My colleague Hannah Haynie and I were interested in how color terms might change over time, and in particular, in how color terms might change as a system. That is, do the words change independently, or does change in one word trigger a change in others? In our research, recently published in the journal PNAS, we used a computer modeling technique more common in biology than linguistics to investigate typical patterns and rates of color term change. Contrary to previous assumptions, what we found suggests that color words aren't unique in how they evolve in language.
Questioning common conceptions on colors
Previous work (such as by anthropological linguists Brent Berlin and Paul Kay) has suggested that the order in which new color terms are added to a language is largely fixed. Speakers begin with two terms – one covering "black" and dark hues, the other covering "white" and light hues. There are plenty of languages with only two color terms, but in all cases, one of the color terms is centered on "black" and the other on "white."
When a language has three terms, the third is one is almost always centered on hues that English speakers would call "red." There are no languages with three color terms where the named colors are centered on black, white and light green, for example. If a language has four color terms, they will be black, white, red and either yellow or green. In the next stage, both yellow and green are present, while the next color terms to be added are blue and brown (in that order). Cognitive scientists and linguists such as Terry Regier have argued that these particular parts of the color spectrum are most noticeable for people.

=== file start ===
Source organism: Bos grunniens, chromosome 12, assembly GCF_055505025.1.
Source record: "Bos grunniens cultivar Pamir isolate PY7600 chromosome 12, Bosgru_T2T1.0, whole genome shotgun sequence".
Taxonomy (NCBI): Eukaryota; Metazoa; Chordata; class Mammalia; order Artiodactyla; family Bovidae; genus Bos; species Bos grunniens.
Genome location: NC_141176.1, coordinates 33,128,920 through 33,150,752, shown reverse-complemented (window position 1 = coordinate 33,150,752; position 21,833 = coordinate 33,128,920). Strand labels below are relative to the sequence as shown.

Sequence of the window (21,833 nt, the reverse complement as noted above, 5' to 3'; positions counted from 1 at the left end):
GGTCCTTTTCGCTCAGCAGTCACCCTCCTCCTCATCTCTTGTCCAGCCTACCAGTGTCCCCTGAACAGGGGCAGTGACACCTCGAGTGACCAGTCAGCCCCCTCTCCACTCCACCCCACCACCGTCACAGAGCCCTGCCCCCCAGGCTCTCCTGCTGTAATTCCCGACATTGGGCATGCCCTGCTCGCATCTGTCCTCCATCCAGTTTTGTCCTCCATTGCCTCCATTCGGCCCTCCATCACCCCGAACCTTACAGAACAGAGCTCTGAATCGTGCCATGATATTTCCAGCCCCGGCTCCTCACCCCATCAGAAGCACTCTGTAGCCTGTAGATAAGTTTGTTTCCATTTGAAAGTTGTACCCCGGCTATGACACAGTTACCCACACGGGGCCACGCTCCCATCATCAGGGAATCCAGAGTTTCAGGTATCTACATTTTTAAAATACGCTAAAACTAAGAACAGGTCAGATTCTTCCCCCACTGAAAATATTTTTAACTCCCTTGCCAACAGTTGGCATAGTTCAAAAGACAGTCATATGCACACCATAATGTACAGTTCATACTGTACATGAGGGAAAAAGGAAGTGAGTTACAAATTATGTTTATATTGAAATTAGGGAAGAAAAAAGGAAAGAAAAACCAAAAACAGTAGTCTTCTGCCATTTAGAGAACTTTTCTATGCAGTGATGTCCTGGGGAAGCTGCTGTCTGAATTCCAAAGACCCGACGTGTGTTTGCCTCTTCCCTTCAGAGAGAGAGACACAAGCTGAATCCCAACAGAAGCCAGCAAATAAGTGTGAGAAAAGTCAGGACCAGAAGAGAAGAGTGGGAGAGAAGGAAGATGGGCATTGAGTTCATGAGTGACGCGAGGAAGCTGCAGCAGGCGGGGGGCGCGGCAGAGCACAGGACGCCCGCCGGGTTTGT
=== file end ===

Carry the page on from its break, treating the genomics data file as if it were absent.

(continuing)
Berlin and Kay also hypothesized that language speakers don't lose color terms. For example, once a language has a distinction between "red-like" hues (such as blood) and "yellow-like" ones (such as bananas), they wouldn't collapse the distinction and go back to calling them all by the same color name again.